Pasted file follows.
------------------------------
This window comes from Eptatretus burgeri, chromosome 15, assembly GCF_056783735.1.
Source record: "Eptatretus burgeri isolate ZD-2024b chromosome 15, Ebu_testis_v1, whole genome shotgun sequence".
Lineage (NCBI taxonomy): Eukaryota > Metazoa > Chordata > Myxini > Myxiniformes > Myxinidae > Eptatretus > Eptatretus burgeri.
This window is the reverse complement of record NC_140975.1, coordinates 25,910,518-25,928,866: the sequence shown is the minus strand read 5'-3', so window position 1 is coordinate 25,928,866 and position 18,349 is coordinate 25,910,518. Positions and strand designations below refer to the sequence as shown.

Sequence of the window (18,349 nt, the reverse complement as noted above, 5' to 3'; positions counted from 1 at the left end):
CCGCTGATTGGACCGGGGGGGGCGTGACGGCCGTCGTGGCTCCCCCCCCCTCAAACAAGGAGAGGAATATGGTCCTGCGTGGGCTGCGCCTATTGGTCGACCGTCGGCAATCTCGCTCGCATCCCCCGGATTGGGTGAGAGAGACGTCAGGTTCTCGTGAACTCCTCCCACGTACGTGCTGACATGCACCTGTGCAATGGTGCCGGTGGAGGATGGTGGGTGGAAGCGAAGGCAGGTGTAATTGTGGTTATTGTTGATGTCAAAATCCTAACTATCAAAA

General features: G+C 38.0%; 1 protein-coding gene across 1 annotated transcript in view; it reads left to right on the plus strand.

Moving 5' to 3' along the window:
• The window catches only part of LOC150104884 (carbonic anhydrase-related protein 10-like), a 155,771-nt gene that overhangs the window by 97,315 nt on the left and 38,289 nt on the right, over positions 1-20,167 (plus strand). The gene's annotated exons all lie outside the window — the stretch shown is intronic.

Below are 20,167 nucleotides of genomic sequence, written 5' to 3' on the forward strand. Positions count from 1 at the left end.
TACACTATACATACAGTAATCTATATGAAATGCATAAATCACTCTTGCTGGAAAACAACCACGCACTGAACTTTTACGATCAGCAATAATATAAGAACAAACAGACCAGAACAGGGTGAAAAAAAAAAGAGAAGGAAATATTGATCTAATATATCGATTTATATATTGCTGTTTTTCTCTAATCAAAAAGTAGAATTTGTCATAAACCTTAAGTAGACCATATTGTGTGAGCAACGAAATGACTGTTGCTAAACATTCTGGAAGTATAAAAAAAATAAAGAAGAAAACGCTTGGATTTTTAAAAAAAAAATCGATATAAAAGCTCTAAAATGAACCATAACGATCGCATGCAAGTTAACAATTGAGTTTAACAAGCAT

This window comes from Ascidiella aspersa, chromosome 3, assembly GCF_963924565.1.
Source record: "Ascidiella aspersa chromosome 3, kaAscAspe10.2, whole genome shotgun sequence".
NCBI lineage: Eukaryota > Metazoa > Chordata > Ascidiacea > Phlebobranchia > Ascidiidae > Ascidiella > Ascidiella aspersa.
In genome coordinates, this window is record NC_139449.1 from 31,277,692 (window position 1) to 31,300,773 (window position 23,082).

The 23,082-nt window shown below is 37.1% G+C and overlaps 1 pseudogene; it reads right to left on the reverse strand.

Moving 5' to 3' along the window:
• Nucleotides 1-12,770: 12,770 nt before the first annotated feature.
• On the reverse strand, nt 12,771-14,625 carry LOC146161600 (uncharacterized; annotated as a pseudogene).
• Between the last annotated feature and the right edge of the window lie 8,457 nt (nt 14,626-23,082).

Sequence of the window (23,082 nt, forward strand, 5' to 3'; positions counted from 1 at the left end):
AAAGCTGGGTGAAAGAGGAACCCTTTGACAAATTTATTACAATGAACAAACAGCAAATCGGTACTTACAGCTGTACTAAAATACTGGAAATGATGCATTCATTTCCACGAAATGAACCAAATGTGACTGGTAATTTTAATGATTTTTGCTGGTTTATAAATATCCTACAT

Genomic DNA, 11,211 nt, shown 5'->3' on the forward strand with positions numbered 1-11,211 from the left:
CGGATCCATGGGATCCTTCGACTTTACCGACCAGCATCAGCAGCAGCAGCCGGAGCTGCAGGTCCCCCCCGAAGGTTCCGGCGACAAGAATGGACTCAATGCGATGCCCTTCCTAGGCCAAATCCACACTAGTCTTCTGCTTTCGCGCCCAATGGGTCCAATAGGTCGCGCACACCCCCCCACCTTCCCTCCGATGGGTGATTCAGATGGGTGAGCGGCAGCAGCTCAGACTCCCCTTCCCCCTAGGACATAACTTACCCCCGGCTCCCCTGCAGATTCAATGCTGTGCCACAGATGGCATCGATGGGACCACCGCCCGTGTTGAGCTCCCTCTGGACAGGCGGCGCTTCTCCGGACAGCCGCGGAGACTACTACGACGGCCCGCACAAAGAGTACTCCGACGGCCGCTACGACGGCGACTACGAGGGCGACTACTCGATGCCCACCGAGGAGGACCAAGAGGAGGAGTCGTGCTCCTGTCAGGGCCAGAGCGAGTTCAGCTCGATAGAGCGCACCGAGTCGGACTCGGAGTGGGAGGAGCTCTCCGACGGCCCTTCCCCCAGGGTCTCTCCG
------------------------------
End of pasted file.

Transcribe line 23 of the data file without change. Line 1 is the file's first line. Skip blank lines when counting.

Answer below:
Genomic DNA, 11,211 nt, shown 5'->3' on the forward strand with positions numbered 1-11,211 from the left: